This is a question that most people have never really pondered. Most people just want all this dust to go away and never come back. But I think that understanding what creates dust goes in hand with it’s prevention and removal.
We all know that our rooms, furniture, electrical equipment, and other household items can get very dusty. But why? A good amount of dust comes from airborne particles of fine, dry matter from the surface of the ground.
It is very easy for dust to enter through screen doors, heating vents, air conditioning units, loose window seals, chimney openings, and under doors …..any opening in your house where air gets in. Initially the particles are so small that they are not noticed by the human eye.
Over time, the particles collect and build into layers that are visually more noticeable. If your neighborhood’s environment is very dry and/or it contains factories that cause it to be more on the industrial side, be prepared for more dust to enter your home.
Neighborhoods that boast lots of healthy trees, plant life and ponds, tend not to suffer as much. The moisture created by this type of environment is very good at prohibiting dust from forming. Also, as odd as it sounds, when dust from a dry environment enters a moisture-type of environment, the moisture will literally catch the dust in the air and bring it to the ground. Pretty cool, huh?
In Home Dust
There are actually more sources of in-home dust than outer-home dust. As surprising as it sounds, in-home dust is derived from a myriad of sources. Our own dead skin is a source of in-home dust.
Our dead skin flakes off into pillows, blankets, chairs and anything else we humans spend a lot of time on. These tiny skin cells will also float through the air as we move about, settling wherever our movement takes them.
Our pets that we so dearly love and cherish provide much of this pesky dust. Even though our cats and dogs seem to be covered with hair and fur, they have dead skin cells that flake off as well. We tend not to think in these terms because we hardly see their skin.
As far as the hair and fur goes, there are tons of dead hair and fur cells that add to this dusty mix. Furniture that has exposed wood is definitely a dust creating culprit. As this wood ages, it sheds more and more, adding to in-home dust.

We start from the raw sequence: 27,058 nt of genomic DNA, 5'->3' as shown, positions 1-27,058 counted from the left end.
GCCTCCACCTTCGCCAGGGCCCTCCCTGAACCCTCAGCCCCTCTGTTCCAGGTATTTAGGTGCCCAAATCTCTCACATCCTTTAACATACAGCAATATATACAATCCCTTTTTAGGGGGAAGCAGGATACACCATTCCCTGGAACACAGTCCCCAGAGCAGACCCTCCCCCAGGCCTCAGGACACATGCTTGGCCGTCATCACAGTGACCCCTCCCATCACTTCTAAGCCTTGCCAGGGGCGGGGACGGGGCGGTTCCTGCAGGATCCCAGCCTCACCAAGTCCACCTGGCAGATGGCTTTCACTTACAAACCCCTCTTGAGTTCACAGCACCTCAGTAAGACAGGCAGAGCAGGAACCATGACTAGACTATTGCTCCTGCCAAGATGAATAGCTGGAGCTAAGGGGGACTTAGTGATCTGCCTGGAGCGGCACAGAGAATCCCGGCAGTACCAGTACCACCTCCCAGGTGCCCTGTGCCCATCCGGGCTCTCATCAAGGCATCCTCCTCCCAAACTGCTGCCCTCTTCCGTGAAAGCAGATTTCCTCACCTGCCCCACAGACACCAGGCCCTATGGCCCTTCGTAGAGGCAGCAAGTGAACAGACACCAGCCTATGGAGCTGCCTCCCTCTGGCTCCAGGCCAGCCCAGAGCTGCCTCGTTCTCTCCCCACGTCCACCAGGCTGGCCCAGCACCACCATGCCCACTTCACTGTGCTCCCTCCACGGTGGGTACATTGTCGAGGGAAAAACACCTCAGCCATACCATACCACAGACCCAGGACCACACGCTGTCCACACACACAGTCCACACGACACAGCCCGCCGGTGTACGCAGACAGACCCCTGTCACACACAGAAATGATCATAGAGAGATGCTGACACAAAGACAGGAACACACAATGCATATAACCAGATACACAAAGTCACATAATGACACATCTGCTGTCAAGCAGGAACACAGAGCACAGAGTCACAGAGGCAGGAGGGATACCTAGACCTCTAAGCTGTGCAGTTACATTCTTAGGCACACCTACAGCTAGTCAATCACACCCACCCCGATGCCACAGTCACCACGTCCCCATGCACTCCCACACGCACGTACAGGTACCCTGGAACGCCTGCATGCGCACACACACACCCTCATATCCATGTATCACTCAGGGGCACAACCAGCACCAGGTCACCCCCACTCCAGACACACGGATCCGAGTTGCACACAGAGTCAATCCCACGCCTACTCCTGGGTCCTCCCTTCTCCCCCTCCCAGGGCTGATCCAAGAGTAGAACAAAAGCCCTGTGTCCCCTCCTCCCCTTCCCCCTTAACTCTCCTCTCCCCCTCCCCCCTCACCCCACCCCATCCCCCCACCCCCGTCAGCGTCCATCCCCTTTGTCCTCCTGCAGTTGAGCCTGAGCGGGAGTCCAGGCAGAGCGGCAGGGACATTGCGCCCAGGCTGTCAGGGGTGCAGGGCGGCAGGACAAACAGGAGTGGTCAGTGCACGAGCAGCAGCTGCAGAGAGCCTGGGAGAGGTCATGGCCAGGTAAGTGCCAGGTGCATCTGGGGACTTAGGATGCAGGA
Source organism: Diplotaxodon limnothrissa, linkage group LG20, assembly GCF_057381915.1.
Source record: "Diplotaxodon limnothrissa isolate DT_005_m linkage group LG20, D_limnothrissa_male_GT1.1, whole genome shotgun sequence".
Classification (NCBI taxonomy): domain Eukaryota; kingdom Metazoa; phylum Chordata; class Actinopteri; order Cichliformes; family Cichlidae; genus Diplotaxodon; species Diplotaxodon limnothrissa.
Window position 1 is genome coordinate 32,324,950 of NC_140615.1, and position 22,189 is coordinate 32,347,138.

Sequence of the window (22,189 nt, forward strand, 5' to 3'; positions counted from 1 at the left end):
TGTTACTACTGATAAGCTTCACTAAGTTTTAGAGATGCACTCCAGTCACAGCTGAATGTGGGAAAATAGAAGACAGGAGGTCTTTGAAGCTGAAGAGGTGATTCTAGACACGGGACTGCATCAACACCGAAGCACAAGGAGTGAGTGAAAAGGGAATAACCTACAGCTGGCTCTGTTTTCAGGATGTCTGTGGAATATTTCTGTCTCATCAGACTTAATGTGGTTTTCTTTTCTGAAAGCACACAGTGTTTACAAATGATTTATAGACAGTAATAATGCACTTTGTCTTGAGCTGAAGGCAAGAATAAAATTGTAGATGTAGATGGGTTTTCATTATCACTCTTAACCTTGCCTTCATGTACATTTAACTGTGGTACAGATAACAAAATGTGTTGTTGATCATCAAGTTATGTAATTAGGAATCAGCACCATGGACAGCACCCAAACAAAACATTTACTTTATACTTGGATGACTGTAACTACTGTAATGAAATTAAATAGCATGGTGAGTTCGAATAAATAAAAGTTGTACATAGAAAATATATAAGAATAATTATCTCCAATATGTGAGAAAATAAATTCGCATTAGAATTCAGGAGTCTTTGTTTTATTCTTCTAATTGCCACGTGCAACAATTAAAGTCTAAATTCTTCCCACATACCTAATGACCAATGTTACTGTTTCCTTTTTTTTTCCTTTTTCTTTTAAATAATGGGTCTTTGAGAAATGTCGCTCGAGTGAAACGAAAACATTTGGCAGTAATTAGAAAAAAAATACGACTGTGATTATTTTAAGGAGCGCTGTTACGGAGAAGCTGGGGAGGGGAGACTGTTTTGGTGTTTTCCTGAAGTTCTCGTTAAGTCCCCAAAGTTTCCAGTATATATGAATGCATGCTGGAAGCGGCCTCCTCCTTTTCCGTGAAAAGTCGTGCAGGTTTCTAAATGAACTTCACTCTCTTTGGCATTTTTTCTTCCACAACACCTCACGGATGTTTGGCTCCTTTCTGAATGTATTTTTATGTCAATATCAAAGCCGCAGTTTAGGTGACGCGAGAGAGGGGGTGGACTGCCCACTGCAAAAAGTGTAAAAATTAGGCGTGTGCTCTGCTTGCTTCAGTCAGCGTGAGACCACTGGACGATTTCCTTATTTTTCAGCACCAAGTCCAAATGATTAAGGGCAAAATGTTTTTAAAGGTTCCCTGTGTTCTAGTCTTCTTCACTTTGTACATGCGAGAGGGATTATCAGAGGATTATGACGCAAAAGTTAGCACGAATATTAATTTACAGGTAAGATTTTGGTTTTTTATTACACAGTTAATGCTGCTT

Fabric dust particles also play a major league role. There are all types of fabrics strewn throughout our home. What do you think happens to the fabric in our rugs and carpets every time we take a step. Tiny particles of carpet fabric are dislodged. Again, it is something we don’t initially notice because they are not large and visible.
The same thing goes for the fabrics in pillows and blankets. These items will “naturally” shed. We don’t think of it as being natural because this material is not “alive.” But almost anything can unravel, deteriorate, and degrade. This never ending degradation results in the never ending fight against dust.
Helping To Prevent The Accumulation Of Dust
Dust is never, ever going to go away. Plain and simple. We cannot totally prevent it, but we can control it and diminish the production of it to some degree. One of the best ways is by using filters.
Regularly changing the furnace filter, air conditioner filter and possibly adding a heating vent filter will have a tremendous effect. Most people don’t have filters in their heating vents, but this can be fixed.
It simply requires a do-it-yourself approach. You can go to any hardware store and get breathable filter material. Simply take the measurements of the vent size, and cut that portion of the filter material. Use self-adhesive tape to adhere the filter to the vent’s opening.
Be careful to not get the heavy type of filter material. It needs to be somewhat airy and breathable. You certainly don’t want to clog things up and waste your heating bill money on heat that never gets through.
When it comes to removing dust off of items, your best bet is a vacuum or a damp cloth. The dust will stick to the dampness like a magnet. Simply blowing dust from one location to another is only part of the answer. The dust has to be collected and removed. A good electric air duster, filters, vacuums, and damp clothes are really your magical combination for the collection and removal of dust. It is a consolation to know that any type of dust can be removed.
It may be necessary to dislodge it with a blower first, but it can be removed. You may ask yourself; “Is all this worth it?” I think so! You are prolonging the life of your electrical equipment and your home looks and feels cleaner. I definitely feel better when my equipment works properly and my home is clean. How about you?